I joined the THT Kyrgyz program this September. It was my first trip to Kyrgyz and and the internet situation gave me a bit of food for thought.
The host institution for THT-Kyrgyz is Bishkek Humanities University, located in the capital Bishkek. Kyrgyz (our hosts said they preferred this to the name Krygyzstan) is sometimes referred to as ‘the Switzerland of Central Asia’ in part for its geography and in part because it is the only true democracy in the region. Visa-free for Americans, Japanese and 43 other countries, it offers a much gentler introduction to Central Asia than Kazakhstan, Uzbekistan, Tajikstan or Turkmenistan, not to mention Afghanistan (of which Wikitravel notes “While visiting has not been advisable for several years, it has much to offer the intrepid traveller. That said, even the more adventurous should consider looking elsewhere for thrill-seeking at the moment.”)
If you buy me a beer, I will tell you lots of tales, but for now I wanted to outline the internet situation at the university and in Bishkek.
BHU is built in the Soviet style architecture and is confined to a relatively small campus.
When we arrived at the university the power was off. Brown-outs and black-outs are relatively common there and wreak havoc with laptop computers.
A short time was sufficient to visit the computer facilities, with only a handful available to the students. Below are two pics.
The computers were running Windows XP and were relatively older PCs. Some of them were donations from various aid programs. I wasn’t able to speak with the IT folks at the university, but I did catch a glimpse of some of them at work.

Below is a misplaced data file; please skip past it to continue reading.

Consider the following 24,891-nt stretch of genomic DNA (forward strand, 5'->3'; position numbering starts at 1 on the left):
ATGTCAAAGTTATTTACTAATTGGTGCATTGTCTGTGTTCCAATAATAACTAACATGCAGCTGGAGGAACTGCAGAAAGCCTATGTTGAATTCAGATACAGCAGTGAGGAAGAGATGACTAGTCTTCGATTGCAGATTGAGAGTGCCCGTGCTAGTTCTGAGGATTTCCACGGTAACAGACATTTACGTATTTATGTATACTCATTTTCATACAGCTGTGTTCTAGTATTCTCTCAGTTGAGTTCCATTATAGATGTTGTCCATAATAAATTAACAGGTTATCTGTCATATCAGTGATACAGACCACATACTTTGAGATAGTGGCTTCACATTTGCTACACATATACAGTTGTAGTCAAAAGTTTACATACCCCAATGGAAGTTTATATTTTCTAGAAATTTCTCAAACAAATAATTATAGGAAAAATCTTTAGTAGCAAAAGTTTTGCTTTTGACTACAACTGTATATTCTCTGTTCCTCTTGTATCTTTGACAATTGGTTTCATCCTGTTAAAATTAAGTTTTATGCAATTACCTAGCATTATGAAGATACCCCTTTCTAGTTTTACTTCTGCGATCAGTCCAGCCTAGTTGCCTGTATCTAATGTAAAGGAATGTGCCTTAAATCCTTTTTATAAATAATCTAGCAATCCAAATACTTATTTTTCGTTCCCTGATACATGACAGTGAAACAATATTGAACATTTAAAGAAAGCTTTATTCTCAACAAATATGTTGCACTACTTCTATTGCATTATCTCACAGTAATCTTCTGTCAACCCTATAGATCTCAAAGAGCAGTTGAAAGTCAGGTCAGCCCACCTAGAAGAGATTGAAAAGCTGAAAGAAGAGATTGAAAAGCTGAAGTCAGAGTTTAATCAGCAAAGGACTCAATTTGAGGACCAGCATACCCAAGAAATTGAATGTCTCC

However, even with this relatively primitive set up, there was WiFi! Here is the WiFi speed test for the WiFi at the university, and at this speed, videos or even audio Skype is probably out of the question, but text based information is not a problem.
The university was not the only place with WiFi. Our guesthouse had a relatively reliable WiFi connection, as did many of the restaurants and coffee shops.
Coupled with that was the fact that, at least in the capital Bishkek, there were lots and lots of smartphones and tablets. While the majority were Android, there were good number of iphone 4 and 4s and older ipads. Visiting TsUM, a Russian store with a branch in Bishkek, one floor is filled with smartphones and tablets, either used or redirected. This blog post from 2006 by a Bishkek resident, David Read, said that TsUM is “the temple to dodgy goods and illegal stuff”. I didn’t have as much time as I would have liked to explore and I’m not sure if the dodginess level remains the same or has dropped, but it seems clear that Kyrgyz, or at least Bishkek, may be in the process of doing a technological leapfrog, so that dedicated desktops might be a luxury, but a smartphone is standard equipment.
The young woman to the left sat next to me on the trip back and was travelling for the first time outside of Kyrgyz, but when we arrived at Almaty airport, she immediately pulled out her smartphone and was checking something on the internet. (a future Functional Friday will talk about the unexplored (at least from Japan) world of SIM cards and telephony.
This probably is not important information unless you are coming to visit Kyrgyz (though if you are interested in joining us for THT, please let me know!) but it did have me wonder about how to present CALL topics in Kyrgyz as well as a possible future where students here don’t have a desktop but have a smartphone. I’ve already had a few freshmen students who don’t have an internet connection at their apartments in town, but do have a smartphone, and getting them to do their blogs with a Bluetooth keyboard and their phone has been the key to not losing them, but they are only 2 or 3 students in a class of 25-30. The question is how would one handle this if everyone had a smartphone rather than a desktop? Maybe I saw a glimpse of the future in Bishkek? Stranger things have happened.